Posted on 26 April, 2016

As a child growing up in Iringa, Tanzania, Onesmo Mhewa spent most of his time in hospital sick with malaria.


Spending a lot of time in hospital meant he became close friends with the doctors and soon wanted to become one of them.

“That is the only thing I thought of; I wanted to be a doctor,” Dr Mhewa said.

“My elder siblings were in school and I would ask them what should I study to be a doctor and they said I had to be good in science and in maths and so I made sure I was.”

Dr Mhewa was one of three medical professionals from Tanzania who travelled to Rwanda to join Open Heart International’s surgical mission.

He and his colleagues, paediatric Surgeon Godwin Sharau, and cardiologist Naizihiiwa Mnong’one, will host the team for their second East African mission in Tanzania this week.


The Tanzanians work at Jakaya Kikwete Cardiac Institute at the Muhimbili National Hospital in Dar es Salaam.

“I found out about Open Heart International through Dr Godwin who was interested in working with me so he introduced me to them,” Dr Mhewa, who is also a paediatric Anaesthetist and Intensivist, said.

“I think a lot of things about Open Heart International; they are easy to work with, they train us, they are friends with us and I only have good words about them.”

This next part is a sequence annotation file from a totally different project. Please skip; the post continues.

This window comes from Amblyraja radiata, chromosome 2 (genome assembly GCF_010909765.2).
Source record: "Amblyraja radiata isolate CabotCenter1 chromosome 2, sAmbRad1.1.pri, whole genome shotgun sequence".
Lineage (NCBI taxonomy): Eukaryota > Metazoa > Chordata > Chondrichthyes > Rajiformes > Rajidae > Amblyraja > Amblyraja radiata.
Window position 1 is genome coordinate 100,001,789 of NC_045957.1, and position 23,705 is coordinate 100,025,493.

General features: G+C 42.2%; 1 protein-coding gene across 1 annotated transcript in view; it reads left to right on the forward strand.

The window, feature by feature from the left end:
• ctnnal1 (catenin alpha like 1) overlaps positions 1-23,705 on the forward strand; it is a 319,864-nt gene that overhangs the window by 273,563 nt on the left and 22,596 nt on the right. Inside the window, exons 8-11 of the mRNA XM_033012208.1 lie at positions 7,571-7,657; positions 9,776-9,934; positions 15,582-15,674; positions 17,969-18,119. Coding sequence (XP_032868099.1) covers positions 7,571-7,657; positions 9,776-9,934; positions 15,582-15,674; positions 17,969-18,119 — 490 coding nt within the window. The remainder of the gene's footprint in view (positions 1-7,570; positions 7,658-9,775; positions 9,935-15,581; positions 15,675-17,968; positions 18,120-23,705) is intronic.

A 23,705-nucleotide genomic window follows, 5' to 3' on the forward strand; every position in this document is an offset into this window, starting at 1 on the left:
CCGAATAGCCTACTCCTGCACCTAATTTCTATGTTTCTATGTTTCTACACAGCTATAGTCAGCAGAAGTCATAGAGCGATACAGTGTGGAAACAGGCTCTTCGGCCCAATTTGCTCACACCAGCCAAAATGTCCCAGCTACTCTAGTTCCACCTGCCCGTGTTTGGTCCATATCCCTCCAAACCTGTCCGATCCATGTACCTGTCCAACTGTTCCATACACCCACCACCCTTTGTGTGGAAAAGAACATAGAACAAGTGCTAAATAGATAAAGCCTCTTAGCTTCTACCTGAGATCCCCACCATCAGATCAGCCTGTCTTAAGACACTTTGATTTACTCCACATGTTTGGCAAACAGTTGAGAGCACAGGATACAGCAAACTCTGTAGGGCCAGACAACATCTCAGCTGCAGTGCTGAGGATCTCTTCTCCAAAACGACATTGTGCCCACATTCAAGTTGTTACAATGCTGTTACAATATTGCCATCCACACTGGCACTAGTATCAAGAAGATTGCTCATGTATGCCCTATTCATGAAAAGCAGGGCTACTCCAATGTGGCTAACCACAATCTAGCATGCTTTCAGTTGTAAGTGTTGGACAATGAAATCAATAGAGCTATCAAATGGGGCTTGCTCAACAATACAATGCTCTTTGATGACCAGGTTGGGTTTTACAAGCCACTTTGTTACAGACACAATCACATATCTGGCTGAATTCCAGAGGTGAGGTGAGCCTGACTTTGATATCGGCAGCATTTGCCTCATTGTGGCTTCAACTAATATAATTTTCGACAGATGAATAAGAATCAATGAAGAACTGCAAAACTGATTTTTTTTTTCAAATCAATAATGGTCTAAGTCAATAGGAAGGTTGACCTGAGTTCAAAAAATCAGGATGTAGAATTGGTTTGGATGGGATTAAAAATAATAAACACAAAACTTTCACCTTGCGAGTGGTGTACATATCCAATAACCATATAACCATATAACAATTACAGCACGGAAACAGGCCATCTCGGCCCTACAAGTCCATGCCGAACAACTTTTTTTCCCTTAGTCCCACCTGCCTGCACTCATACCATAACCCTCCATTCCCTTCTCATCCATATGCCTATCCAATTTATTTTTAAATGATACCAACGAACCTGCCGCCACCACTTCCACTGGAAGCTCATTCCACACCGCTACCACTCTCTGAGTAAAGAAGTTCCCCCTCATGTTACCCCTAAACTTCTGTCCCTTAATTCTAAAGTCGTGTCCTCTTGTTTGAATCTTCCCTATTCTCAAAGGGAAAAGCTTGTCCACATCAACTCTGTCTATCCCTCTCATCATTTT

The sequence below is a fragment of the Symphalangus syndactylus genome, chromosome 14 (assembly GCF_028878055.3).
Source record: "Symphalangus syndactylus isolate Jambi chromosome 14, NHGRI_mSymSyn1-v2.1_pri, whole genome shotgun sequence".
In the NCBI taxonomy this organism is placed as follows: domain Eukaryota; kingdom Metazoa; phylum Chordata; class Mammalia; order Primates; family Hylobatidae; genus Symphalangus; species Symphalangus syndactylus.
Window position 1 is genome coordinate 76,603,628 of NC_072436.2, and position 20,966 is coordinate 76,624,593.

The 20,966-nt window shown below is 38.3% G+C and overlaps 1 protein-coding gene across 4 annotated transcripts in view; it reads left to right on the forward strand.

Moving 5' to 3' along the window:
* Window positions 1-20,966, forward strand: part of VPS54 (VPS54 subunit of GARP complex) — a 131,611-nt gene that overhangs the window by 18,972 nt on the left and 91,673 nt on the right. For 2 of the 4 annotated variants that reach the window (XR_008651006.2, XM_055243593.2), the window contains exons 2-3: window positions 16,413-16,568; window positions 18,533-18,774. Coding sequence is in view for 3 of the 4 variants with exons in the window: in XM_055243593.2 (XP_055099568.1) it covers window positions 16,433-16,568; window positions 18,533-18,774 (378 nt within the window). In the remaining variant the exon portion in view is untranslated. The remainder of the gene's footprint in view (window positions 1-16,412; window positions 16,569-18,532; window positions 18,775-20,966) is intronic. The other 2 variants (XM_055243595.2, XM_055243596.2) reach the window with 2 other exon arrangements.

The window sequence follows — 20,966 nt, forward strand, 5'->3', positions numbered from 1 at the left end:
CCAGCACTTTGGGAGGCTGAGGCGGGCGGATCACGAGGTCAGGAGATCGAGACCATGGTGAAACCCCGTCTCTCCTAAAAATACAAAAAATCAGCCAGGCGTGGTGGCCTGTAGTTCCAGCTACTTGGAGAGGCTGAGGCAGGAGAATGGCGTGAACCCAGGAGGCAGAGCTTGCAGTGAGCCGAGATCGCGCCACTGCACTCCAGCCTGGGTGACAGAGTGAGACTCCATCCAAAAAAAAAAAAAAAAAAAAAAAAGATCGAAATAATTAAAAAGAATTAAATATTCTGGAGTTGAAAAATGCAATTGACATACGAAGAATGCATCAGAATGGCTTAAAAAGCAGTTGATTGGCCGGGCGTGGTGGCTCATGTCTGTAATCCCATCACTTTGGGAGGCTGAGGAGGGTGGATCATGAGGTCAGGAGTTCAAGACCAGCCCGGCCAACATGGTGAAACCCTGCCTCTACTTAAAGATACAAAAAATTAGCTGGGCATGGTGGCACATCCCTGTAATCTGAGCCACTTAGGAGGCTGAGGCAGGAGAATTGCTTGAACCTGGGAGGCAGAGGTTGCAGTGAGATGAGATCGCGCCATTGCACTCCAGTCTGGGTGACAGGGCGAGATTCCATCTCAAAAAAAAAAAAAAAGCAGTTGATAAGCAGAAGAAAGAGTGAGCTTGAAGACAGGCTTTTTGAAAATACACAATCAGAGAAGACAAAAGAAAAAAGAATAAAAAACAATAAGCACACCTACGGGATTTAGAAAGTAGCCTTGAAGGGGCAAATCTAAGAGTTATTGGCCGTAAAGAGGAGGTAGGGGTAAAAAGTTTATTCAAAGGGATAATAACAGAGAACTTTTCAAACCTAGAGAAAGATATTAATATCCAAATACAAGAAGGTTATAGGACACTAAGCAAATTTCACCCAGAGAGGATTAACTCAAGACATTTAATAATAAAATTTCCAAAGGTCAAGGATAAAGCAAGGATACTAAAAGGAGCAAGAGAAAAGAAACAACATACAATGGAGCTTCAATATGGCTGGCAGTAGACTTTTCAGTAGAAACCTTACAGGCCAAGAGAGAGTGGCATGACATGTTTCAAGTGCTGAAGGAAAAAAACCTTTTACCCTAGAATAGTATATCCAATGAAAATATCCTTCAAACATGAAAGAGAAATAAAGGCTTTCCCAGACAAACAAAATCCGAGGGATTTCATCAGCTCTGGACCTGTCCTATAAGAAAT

The main reason the Tanzanian doctors travelled to Rwanda was to gain further medical experience as well as learn from the other volunteers.

“Open Heart International listen to our problems and look at where our weaknesses are and try to rectify them,” Dr Mhewa said.

“We have weaknesses in intensive care where we do not have a dedicated person who is in charge.

“(Open Heart International) have been very helpful and I am looking forward to working with them more in Tanzania.”

Dr Mhewa explained some of the other issues with the Tanzanian healthcare system includes having adequate trained staff.

“Right now we have only a few Anaesthetists, which means for me I have to cover the operation room as well as the Intensive Care Unit, which is a big challenge,” he said.

“We have other challenges such as postponed surgeries because we do not have enough blood or consumables.”

Dr Mhewa said the reward of working with children was what continued to motivate him.

“I enjoy working with kids because you spend time with them when they are sick and when they get better it is inspiring,” he said.

His personal long-term goal is to become an expert in his field.

“I want to be comfortable with whatever comes to me,” he said.

“I hope we can become sustainable so we do not rely too much on outside help.

“I am very grateful for this opportunity.”


Tags:  East Africa,